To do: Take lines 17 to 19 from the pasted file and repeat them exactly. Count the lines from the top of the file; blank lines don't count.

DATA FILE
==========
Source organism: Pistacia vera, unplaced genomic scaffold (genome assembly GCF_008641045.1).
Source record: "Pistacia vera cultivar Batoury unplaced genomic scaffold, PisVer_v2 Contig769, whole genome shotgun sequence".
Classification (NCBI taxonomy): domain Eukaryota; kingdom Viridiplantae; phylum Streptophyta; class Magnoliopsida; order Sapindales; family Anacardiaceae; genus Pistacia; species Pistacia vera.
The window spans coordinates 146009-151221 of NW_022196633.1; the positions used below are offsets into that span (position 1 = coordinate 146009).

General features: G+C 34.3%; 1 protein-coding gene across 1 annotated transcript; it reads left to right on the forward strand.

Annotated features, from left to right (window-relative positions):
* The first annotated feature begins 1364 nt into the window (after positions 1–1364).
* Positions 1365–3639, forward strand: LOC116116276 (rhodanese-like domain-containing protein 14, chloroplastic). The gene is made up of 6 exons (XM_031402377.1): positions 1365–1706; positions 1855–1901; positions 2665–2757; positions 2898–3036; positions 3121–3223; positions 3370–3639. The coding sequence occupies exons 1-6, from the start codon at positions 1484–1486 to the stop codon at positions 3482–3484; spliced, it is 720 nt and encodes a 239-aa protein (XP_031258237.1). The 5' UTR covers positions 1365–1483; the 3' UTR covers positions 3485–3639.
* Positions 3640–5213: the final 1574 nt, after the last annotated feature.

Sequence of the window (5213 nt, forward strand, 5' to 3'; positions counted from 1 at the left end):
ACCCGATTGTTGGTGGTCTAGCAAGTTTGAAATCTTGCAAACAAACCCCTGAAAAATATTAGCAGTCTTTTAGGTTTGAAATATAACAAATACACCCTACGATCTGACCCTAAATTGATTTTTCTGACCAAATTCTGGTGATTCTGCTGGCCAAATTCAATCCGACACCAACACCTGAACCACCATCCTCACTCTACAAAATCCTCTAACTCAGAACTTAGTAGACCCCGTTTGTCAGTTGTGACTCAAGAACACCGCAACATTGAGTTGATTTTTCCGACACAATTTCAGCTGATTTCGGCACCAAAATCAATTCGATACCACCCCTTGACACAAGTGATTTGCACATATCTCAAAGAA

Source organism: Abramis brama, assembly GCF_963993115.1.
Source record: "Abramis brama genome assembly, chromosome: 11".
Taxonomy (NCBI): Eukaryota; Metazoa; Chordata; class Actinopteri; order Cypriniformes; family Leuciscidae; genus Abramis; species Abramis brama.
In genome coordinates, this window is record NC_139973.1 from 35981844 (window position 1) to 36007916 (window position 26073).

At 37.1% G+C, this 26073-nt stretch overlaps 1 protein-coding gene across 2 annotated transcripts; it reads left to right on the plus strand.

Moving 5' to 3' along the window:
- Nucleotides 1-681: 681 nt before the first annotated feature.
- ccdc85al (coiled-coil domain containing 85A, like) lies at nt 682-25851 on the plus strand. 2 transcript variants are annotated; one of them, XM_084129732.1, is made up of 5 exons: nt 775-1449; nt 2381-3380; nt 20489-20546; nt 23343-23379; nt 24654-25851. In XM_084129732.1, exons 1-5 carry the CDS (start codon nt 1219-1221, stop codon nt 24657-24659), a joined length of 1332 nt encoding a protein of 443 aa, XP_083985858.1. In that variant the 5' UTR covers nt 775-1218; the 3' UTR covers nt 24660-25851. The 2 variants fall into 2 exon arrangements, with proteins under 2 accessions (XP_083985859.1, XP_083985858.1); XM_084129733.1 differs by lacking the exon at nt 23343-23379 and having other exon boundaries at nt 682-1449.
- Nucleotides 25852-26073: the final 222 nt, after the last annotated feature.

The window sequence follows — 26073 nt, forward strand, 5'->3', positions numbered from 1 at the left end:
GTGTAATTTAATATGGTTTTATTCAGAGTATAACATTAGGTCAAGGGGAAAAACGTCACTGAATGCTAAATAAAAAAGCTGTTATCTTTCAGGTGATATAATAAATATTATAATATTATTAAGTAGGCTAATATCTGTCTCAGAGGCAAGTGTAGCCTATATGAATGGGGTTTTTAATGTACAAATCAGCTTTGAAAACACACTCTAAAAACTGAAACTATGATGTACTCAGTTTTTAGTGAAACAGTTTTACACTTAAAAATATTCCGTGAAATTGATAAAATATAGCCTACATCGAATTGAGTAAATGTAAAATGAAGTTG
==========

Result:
Moving 5' to 3' along the window:
- Nucleotides 1-681: 681 nt before the first annotated feature.
- ccdc85al (coiled-coil domain containing 85A, like) lies at nt 682-25851 on the plus strand. 2 transcript variants are annotated; one of them, XM_084129732.1, is made up of 5 exons: nt 775-1449; nt 2381-3380; nt 20489-20546; nt 23343-23379; nt 24654-25851. In XM_084129732.1, exons 1-5 carry the CDS (start codon nt 1219-1221, stop codon nt 24657-24659), a joined length of 1332 nt encoding a protein of 443 aa, XP_083985858.1. In that variant the 5' UTR covers nt 775-1218; the 3' UTR covers nt 24660-25851. The 2 variants fall into 2 exon arrangements, with proteins under 2 accessions (XP_083985859.1, XP_083985858.1); XM_084129733.1 differs by lacking the exon at nt 23343-23379 and having other exon boundaries at nt 682-1449.